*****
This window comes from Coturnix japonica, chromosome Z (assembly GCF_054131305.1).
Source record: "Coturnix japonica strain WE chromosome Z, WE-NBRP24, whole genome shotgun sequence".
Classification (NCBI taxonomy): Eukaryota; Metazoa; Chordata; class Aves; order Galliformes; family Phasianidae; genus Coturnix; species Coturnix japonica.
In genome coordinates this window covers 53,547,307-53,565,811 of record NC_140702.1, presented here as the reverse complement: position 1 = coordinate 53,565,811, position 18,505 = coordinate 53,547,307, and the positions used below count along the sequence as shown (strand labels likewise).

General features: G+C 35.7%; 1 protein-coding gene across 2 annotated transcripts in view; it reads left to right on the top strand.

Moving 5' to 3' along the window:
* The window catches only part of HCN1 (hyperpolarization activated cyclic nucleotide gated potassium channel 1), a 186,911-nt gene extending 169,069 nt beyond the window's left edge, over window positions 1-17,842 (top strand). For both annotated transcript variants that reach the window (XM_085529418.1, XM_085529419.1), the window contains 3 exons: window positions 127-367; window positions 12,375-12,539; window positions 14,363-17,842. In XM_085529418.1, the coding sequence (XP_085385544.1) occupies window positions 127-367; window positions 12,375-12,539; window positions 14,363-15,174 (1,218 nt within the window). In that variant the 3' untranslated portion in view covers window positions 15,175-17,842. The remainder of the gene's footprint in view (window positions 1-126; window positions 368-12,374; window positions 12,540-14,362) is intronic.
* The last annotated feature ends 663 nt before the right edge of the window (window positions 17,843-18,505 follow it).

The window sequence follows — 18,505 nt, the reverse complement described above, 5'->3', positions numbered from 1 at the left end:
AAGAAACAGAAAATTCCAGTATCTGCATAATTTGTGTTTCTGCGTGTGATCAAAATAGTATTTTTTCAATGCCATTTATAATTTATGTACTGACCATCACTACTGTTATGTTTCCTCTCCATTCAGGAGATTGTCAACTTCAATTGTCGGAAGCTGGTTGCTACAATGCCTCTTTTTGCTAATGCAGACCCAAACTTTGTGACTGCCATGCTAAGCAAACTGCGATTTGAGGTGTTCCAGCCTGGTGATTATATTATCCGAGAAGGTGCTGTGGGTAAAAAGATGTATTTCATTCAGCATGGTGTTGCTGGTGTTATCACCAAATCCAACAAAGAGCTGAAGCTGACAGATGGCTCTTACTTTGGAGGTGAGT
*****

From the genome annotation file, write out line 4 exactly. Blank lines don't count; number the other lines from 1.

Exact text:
In genome coordinates this window covers 53,547,307-53,565,811 of record NC_140702.1, presented here as the reverse complement: position 1 = coordinate 53,565,811, position 18,505 = coordinate 53,547,307, and the positions used below count along the sequence as shown (strand labels likewise).